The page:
After the fire, Norwest Corporation and other plaintiffs sued to recover their losses from various defendants, including MLW, PCL Construction, and the City of Minneapolis. PCL and the city then brought third party actions against respondents IRI and Elster, asking for indemnification from respondents in the event PCL or the city were found liable to the plaintiffs. Appellants claimed IRI undertook to render inspection services to MLW, which services IRI recognized as necessary for the protection of third persons such as the plaintiffs, and that this undertaking gave rise to an assumption of duty by IRI to MLW. Further, appellants claimed IRI breached its assumed duty by failing to exercise reasonable care to protect its undertaking, either because IRI undertook to perform a duty owed by MLW to the plaintiffs or because harm was suffered due to MLW's reliance on IRI's undertaking, or both.

    On motion for summary judgment, the trial court found, as a matter of law, that there was no undertaking under which IRI could be charged with assuming a duty to MLW. The trial court therefore granted respondents' motion for summary judgment. PCL and the City of Minneapolis appeal.


    As a matter of law, did the safety inspector assume a duty to third persons who might be injured?


    Summary judgment is proper when:

    the pleadings, depositions, answers to interrogatories, and admissions on file, together with the affidavits, if any, show that there is no genuine issue as to any material fact and that either party is entitled to a judgment as a matter of law.

    Minn.R.Civ.P. 56.03. In reviewing summary judgment, this court applies the same standard the trial court uses in deciding whether to grant summary judgment and determines (1) whether there are any genuine issues of material fact and (2) whether the trial court erred in its application of the law. Lindner v. Lund, 352 N.W.2d 68, 70 (Minn.Ct.App.1984) (citing Betlach v. Wayzata *878 Condominium, 281 N.W.2d 328, 330 (Minn.1979)). The evidence must be viewed in the light most favorable to the party opposing summary judgment. Lindner, 352 N.W.2d at 70.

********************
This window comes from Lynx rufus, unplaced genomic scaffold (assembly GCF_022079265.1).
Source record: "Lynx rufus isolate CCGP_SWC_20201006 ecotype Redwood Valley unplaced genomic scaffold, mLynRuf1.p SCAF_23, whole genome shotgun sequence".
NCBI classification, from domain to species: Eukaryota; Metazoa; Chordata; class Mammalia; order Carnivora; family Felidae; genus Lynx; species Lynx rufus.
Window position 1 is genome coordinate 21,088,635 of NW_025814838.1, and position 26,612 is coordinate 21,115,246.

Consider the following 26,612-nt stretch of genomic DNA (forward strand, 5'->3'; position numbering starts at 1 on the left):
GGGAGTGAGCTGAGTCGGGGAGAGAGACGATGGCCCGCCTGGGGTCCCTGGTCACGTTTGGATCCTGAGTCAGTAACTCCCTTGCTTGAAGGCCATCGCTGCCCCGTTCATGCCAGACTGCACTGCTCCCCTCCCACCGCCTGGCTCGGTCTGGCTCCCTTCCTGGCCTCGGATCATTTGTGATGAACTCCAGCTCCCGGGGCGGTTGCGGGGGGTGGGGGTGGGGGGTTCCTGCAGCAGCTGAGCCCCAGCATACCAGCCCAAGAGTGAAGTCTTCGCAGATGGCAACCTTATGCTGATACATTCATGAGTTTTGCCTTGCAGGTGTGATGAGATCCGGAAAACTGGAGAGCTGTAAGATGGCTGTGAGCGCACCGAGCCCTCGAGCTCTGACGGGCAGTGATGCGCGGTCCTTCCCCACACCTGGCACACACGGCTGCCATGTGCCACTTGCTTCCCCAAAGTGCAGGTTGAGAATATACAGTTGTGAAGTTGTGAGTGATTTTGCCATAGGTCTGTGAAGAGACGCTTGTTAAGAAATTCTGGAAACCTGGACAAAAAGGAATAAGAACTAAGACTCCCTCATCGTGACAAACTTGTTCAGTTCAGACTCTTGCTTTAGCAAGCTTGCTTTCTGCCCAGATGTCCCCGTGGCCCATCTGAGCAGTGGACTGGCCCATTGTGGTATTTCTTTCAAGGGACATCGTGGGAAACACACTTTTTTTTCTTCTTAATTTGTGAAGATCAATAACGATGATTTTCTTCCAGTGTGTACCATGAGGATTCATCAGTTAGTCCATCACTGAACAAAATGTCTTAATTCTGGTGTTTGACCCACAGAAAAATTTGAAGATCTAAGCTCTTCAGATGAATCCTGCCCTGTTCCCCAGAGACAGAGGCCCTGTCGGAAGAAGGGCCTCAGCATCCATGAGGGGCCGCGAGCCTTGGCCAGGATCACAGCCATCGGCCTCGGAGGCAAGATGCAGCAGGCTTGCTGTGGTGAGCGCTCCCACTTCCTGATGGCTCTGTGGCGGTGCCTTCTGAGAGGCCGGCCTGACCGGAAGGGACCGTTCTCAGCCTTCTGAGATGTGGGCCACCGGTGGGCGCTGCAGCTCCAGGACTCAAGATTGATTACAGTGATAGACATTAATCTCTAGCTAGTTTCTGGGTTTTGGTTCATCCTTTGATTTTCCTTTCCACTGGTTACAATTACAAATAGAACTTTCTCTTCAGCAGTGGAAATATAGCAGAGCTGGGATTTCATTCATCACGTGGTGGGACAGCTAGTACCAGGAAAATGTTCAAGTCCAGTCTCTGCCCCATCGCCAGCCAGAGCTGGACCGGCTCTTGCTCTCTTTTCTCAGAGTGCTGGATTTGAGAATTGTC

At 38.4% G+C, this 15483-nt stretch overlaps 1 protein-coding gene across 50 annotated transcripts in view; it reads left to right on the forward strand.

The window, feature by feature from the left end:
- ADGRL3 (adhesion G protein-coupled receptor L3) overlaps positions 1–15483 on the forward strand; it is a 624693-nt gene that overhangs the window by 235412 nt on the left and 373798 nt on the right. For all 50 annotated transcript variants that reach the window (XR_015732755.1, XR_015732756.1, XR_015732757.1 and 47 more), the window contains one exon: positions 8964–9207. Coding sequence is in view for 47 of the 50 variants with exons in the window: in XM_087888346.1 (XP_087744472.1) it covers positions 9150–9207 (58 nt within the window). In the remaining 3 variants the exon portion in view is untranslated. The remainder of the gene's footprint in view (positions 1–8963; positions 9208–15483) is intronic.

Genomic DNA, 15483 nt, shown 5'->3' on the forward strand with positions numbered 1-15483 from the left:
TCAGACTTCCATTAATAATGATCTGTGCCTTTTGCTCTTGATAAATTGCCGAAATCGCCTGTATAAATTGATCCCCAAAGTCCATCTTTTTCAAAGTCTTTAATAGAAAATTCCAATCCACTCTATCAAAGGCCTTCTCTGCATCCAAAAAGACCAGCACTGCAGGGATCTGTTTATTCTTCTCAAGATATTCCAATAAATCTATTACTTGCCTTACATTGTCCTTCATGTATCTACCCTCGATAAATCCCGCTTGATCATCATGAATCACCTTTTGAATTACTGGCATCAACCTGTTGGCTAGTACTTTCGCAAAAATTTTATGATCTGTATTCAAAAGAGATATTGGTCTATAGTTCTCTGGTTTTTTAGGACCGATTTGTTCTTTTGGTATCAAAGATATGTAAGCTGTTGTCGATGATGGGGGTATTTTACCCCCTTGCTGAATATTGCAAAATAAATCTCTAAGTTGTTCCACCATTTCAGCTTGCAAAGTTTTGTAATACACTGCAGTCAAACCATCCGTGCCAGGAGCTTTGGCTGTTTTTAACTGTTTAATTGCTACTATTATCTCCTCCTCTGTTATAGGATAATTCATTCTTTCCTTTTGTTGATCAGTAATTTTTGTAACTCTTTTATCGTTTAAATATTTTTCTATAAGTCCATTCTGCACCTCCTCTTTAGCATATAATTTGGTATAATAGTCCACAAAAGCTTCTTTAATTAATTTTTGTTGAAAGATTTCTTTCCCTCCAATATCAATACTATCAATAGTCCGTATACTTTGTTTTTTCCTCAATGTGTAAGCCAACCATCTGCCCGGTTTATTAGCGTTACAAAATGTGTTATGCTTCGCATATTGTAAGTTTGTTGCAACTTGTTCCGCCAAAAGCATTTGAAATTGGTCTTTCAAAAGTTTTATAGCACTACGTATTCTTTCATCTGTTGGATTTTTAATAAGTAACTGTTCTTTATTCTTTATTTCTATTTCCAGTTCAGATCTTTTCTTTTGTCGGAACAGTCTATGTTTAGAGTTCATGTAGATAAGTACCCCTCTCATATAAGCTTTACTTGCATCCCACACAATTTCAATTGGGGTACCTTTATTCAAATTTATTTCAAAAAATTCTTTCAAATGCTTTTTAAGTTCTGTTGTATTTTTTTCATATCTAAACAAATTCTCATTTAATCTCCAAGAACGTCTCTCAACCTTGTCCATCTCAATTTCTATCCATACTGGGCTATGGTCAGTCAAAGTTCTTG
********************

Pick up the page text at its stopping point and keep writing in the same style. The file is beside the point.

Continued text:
Appellants assert there are fact issues on whether Strock could foresee injuries resulting from dangers he failed to detect. See Palsgraf v. Long Island R. Co., 248 N.Y. 339, 162 N.E. 99 (1928) (the existence or nonexistence of a duty depends upon whether the injury to the plaintiff was reasonably foreseeable), cited in Cracraft v. City of St. Louis Park, 279 N.W.2d 801, 813 (Minn.1979) (Scott, J., dissenting).

    More specifically, appellants claim that IRI is liable for injuries resulting from a negligent inspection that tended to serve a class of persons that could be injured by dangers on the inspected premises.[1] It is plausible to recognize that any inspection is beneficial to someone who could be injured but for the discovery and correction of dangers. Appellants further claim that Strock's failure to detect and deal with safety hazards tended to enlarge the risk of injury because his failure destroyed any chance for control of the hazard.[2] This point is also plausible, in the sense that the risk of harm is enlarged by nondiscovery, relative to the situation if the risk were detected and corrected. Appellants also argue that IRI is liable because MLW, in reliance on the fact of inspection, failed to protect itself from hazards that Strock did not bring to its attention.[3] Here also we note the persuasiveness of the notion that any inspection creates a danger that others will let their guard down on undiscovered hazards.

    Although there is a degree of plausibility in appellants' contentions, we are bound by a rule of law that confines the liability of an inspector, declaring that the extent of the inspector's common law duty is limited as a matter of law. Cracraft, 279 N.W.2d at 804, 806.[4]Cracraft held that general duties owed to the entire public rather than to a specific class of persons cannot form the basis of a negligence action, and unless circumstances exist to create a special duty to individuals or a class of individuals, a municipality cannot be held liable for negligent examination or inspection.[5]Id. In addition, whether a duty exists is a legal issue for resolution by the court, not the jury. Germann v. F.L. Smithe Machine Co., 395 N.W.2d 922, 924 (Minn.1986).[6]